Talkeetna, Alaska Talkeetna is a small, rural community in Alaska with a relaxed atmosphere where risk seeking mountain climbers looking to scale North Americas tallest peak, Denali (formerly Mount McKinley), gather. It is also a town for those a bit less risk seeking who wants to go flight seeing, fishing, rafting, dog mushing etc. Adventurers have gathered in Talkeetna for over 100 years.
Off course it started with the discovery of gold in the area in 1906. It didn’t take long for miners and trappers to frequent the area and when the Alaska Railroad decided to locate their district headquarters here in 1916 around 80 people officially settled in Talkeetna.
Downtown Talkeetna is designated a National Historic Site and while walking down Main Street you can still get a feeling of how this small community of miners and trappers must have been back in 1920’s and 1930’s. Many of the old log buildings are preserved and in use today. We stopped by on our way back to Anchorage from our amazing trip to Denali. Talkeetna is not on the Parks Highway, it’s about a 30 km drive from the Parkway.
The three most noticeable historical buildings in downtown Talkeetna is Nagley’s General Store (1921), The Talkeetna Roadhouse (1917) and Fairview Inn (1923).
It was however one of the smaller, log homes that caught my attention – the Ole Dahl Cabin from 1918. Ole Dahl was a railroad surveyor, miner, and trapper and one of the first settlers of Talkeetna. The name is Norwegian so I got curios and had to do some investigation. Turns out Ole immigrated from Norway to the States in 1906, most likely together with his brother Robert. He married one of the local Dena’ina women and they got 5 children. Interesting to think about how it must have been on the long journey and the challenges of settling in a new country back in the beginning of the 1900’s.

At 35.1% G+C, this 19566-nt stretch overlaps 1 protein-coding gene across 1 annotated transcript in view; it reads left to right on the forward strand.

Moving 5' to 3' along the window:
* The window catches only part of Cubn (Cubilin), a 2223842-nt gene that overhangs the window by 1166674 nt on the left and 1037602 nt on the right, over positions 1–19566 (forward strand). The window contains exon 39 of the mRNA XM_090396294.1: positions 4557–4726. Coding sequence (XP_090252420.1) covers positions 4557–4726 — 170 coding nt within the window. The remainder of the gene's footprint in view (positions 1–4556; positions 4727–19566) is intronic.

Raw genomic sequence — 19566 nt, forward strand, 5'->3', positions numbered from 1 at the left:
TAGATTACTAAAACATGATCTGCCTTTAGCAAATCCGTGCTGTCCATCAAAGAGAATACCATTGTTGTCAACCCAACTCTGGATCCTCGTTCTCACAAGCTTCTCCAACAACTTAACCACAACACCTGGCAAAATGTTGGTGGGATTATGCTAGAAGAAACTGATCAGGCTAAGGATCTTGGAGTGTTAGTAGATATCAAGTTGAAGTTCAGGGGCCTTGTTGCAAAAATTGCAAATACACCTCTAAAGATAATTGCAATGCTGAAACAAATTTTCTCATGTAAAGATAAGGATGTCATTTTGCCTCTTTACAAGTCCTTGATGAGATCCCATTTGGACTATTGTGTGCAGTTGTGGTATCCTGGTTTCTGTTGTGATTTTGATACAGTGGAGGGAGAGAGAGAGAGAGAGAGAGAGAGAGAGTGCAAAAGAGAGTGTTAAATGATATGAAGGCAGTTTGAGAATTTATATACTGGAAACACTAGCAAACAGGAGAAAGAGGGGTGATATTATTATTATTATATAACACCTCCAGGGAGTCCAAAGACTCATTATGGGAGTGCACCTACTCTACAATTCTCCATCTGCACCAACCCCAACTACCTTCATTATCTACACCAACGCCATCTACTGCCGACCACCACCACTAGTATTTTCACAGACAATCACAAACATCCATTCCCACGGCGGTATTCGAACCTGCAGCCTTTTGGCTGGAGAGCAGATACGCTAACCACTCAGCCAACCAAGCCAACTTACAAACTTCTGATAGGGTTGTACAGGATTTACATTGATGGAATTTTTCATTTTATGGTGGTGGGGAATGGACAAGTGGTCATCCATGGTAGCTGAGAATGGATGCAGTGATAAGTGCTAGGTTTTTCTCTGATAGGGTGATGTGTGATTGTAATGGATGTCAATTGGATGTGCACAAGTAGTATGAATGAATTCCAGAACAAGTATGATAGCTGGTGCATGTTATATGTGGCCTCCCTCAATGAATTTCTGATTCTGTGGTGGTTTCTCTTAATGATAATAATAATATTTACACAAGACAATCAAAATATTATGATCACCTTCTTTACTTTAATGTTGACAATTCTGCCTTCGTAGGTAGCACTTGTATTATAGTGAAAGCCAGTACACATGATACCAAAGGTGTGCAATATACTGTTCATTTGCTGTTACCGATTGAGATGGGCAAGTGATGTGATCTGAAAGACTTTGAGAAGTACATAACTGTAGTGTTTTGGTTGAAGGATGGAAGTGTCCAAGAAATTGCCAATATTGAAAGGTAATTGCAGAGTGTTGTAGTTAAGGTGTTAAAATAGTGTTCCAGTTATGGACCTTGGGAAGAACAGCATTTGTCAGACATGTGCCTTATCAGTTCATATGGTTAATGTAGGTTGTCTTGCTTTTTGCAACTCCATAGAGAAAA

In the period 1820 – 1930 around 900.000 Norwegians left the country and many of them immigrated to North America. Population in Norway was growing and there was lack of farmland. Combined with poverty, oppression, a strong class society the promise of adventure and cheap farmland overseas was to good to turn down for many. But it must have been a challenge spending the winter in Alaska in one of these small cabins as well!
If you look at the original National Historic Site application for Talkeetna there is a map identifying the 13 buildings of importance justifying the historical value of the community – the document also has some history around the buildings and their owners.
Courtesy: Historic Downtown Talkeetna – National Register of Historic Places
Unfortunately it was a rainy day when we visited, but we enjoyed this artsy little community anyways. We strolled through the many art and craft galleries and enjoyed great coffee in one of the local coffee shops before we had to hit the road to get to Anchorage before dark. We had a 2.5 hour drive ahead of us, but that is nothing compared to the 19 hours the train from Talkeetna to Anchorage used in 1921!
Thanks for following our mini series ‘Our Alaska Adventure – Denali to Kenai’